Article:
The arg parameter depends on the previous event.

See the documentation for sys.settrace() for more information on the trace function. For more information on code and frame objects, refer to The standard type hierarchy.

dispatch_line(frame)

If the debugger should stop on the current line, invoke the user_line() method (which should be overridden in subclasses). Raise a BdbQuit exception if the Bdb.quitting flag is set (which can be set from user_line()). Return a reference to the trace_dispatch() method for further tracing in that scope.

dispatch_call(frame, arg)

If the debugger should stop on this function call, invoke the user_call() method (which should be overridden in subclasses). Raise a BdbQuit exception if the Bdb.quitting flag is set (which can be set from user_call()). Return a reference to the trace_dispatch() method for further tracing in that scope.

dispatch_return(frame, arg)

If the debugger should stop on this function return, invoke the user_return() method (which should be overridden in subclasses). Raise a BdbQuit exception if the Bdb.quitting flag is set (which can be set from user_return()). Return a reference to the trace_dispatch() method for further tracing in that scope.

dispatch_exception(frame, arg)

If the debugger should stop at this exception, invokes the user_exception() method (which should be overridden in subclasses). Raise a BdbQuit exception if the Bdb.quitting flag is set (which can be set from user_exception()). Return a reference to the trace_dispatch() method for further tracing in that scope.

Normally derived classes don’t override the following methods, but they may if they want to redefine the definition of stopping and breakpoints.

stop_here(frame)

This method checks if the frame is somewhere below botframe in the call stack. botframe is the frame in which debugging started.

break_here(frame)

This method checks if there is a breakpoint in the filename and line belonging to frame or, at least, in the current function. If the breakpoint is a temporary one, this method deletes it.

break_anywhere(frame)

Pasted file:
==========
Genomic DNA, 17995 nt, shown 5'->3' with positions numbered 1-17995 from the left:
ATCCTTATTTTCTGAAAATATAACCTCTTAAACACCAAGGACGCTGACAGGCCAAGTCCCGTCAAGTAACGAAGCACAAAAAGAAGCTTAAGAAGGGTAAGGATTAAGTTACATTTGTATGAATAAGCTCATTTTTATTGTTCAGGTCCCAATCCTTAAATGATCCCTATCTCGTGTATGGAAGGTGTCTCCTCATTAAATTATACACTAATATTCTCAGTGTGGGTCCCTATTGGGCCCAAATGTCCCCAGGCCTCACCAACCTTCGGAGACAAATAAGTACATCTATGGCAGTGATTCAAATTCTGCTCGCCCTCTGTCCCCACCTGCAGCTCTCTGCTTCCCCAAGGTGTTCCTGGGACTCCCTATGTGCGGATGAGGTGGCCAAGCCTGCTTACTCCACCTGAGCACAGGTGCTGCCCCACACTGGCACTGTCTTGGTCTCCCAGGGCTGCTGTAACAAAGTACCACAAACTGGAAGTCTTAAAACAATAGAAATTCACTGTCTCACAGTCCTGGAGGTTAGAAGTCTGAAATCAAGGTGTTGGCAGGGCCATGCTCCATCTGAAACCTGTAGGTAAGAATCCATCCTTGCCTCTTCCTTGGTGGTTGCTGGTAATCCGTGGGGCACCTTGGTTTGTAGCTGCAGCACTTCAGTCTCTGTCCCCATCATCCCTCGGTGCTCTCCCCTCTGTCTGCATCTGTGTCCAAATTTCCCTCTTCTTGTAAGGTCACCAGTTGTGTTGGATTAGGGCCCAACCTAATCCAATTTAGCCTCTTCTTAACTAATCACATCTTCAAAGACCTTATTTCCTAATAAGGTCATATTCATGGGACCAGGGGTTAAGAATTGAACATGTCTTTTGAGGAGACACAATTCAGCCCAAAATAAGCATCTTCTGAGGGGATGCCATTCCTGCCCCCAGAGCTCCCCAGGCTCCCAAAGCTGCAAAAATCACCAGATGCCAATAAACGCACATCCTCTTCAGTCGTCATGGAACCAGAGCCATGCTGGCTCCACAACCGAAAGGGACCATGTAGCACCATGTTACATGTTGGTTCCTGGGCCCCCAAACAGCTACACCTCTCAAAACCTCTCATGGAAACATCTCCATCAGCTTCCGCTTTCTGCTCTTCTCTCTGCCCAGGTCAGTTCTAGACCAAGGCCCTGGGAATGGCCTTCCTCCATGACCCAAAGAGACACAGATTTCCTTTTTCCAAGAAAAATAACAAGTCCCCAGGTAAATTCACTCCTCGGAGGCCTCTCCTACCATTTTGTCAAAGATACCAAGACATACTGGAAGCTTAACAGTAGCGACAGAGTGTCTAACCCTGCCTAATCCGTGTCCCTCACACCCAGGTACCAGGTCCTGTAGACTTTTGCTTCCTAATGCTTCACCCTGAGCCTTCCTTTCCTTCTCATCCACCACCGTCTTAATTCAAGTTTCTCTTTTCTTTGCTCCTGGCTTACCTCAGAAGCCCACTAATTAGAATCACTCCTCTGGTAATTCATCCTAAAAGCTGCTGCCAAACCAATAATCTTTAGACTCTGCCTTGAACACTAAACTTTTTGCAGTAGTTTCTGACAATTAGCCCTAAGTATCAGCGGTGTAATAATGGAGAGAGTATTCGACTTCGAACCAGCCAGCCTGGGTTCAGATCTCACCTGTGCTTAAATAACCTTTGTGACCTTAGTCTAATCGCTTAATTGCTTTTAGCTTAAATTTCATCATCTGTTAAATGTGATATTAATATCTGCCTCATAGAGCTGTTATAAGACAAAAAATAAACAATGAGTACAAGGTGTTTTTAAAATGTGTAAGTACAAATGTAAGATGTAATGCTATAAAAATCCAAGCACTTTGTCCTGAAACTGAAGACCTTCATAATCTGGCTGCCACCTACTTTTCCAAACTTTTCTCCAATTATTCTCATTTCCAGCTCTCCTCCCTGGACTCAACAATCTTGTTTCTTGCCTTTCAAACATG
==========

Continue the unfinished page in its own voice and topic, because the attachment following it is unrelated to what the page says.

This method checks if there is a breakpoint in the filename of the current frame.

Derived classes should override these methods to gain control over debugger operation.

user_call(frame, argument_list)

This method is called from dispatch_call() when there is the possibility that a break might be necessary anywhere inside the called function.

user_line(frame)

This method is called from dispatch_line() when either stop_here() or break_here() yields True.

user_return(frame, return_value)

This method is called from dispatch_return() when stop_here() yields True.

user_exception(frame, exc_info)

This method is called from dispatch_exception() when stop_here() yields True.

do_clear(arg)

Handle how a breakpoint must be removed when it is a temporary one.

This method must be implemented by derived classes.

Derived classes and clients can call the following methods to affect the stepping state.

set_step()

Stop after one line of code.

set_next(frame)

Stop on the next line in or below the given frame.

set_return(frame)

Stop when returning from the given frame.

set_until(frame)

Stop when the line with the line no greater than the current one is reached or when returning from current frame.

set_trace([frame])

Start debugging from frame. If frame is not specified, debugging starts from caller’s frame.

set_continue()

Stop only at breakpoints or when finished. If there are no breakpoints, set the system trace function to None.

set_quit()